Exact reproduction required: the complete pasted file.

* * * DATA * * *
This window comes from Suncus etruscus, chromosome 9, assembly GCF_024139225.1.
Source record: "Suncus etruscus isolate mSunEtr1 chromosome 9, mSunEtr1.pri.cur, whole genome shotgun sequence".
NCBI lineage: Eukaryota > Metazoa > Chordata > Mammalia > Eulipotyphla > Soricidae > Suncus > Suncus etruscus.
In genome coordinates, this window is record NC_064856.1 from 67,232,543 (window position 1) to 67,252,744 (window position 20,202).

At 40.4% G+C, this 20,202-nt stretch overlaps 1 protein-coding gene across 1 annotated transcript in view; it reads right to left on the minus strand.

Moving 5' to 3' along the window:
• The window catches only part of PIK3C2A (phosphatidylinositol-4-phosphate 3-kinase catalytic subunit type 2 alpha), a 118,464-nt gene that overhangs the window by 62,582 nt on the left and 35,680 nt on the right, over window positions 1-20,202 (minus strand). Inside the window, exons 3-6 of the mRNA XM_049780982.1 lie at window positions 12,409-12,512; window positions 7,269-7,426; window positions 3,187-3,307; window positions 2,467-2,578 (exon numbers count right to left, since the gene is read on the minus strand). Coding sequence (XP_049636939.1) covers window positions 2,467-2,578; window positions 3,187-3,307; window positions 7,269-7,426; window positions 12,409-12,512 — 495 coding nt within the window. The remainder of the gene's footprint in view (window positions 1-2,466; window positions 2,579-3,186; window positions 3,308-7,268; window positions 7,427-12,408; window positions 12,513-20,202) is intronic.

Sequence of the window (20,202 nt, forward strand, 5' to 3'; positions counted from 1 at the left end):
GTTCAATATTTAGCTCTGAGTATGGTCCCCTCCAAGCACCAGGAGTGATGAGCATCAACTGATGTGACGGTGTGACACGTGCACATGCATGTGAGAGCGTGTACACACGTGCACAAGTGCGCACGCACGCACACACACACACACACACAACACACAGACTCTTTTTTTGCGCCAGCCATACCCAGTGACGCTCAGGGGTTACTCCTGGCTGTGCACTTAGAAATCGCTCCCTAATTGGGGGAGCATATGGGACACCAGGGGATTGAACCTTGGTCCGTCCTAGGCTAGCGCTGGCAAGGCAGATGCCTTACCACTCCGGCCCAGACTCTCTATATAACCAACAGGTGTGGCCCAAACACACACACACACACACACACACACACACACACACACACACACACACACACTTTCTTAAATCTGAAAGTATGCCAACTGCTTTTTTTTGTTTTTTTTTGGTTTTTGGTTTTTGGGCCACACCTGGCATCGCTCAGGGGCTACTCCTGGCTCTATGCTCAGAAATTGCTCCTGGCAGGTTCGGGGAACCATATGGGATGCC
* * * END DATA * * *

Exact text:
This window comes from Suncus etruscus, chromosome 9, assembly GCF_024139225.1.
Source record: "Suncus etruscus isolate mSunEtr1 chromosome 9, mSunEtr1.pri.cur, whole genome shotgun sequence".
NCBI lineage: Eukaryota > Metazoa > Chordata > Mammalia > Eulipotyphla > Soricidae > Suncus > Suncus etruscus.
In genome coordinates, this window is record NC_064856.1 from 67,232,543 (window position 1) to 67,252,744 (window position 20,202).

At 40.4% G+C, this 20,202-nt stretch overlaps 1 protein-coding gene across 1 annotated transcript in view; it reads right to left on the minus strand.

Moving 5' to 3' along the window:
• The window catches only part of PIK3C2A (phosphatidylinositol-4-phosphate 3-kinase catalytic subunit type 2 alpha), a 118,464-nt gene that overhangs the window by 62,582 nt on the left and 35,680 nt on the right, over window positions 1-20,202 (minus strand). Inside the window, exons 3-6 of the mRNA XM_049780982.1 lie at window positions 12,409-12,512; window positions 7,269-7,426; window positions 3,187-3,307; window positions 2,467-2,578 (exon numbers count right to left, since the gene is read on the minus strand). Coding sequence (XP_049636939.1) covers window positions 2,467-2,578; window positions 3,187-3,307; window positions 7,269-7,426; window positions 12,409-12,512 — 495 coding nt within the window. The remainder of the gene's footprint in view (window positions 1-2,466; window positions 2,579-3,186; window positions 3,308-7,268; window positions 7,427-12,408; window positions 12,513-20,202) is intronic.

Sequence of the window (20,202 nt, forward strand, 5' to 3'; positions counted from 1 at the left end):
GTTCAATATTTAGCTCTGAGTATGGTCCCCTCCAAGCACCAGGAGTGATGAGCATCAACTGATGTGACGGTGTGACACGTGCACATGCATGTGAGAGCGTGTACACACGTGCACAAGTGCGCACGCACGCACACACACACACACACACAACACACAGACTCTTTTTTTGCGCCAGCCATACCCAGTGACGCTCAGGGGTTACTCCTGGCTGTGCACTTAGAAATCGCTCCCTAATTGGGGGAGCATATGGGACACCAGGGGATTGAACCTTGGTCCGTCCTAGGCTAGCGCTGGCAAGGCAGATGCCTTACCACTCCGGCCCAGACTCTCTATATAACCAACAGGTGTGGCCCAAACACACACACACACACACACACACACACACACACACACACACACACACACACTTTCTTAAATCTGAAAGTATGCCAACTGCTTTTTTTTGTTTTTTTTTGGTTTTTGGTTTTTGGGCCACACCTGGCATCGCTCAGGGGCTACTCCTGGCTCTATGCTCAGAAATTGCTCCTGGCAGGTTCGGGGAACCATATGGGATGCC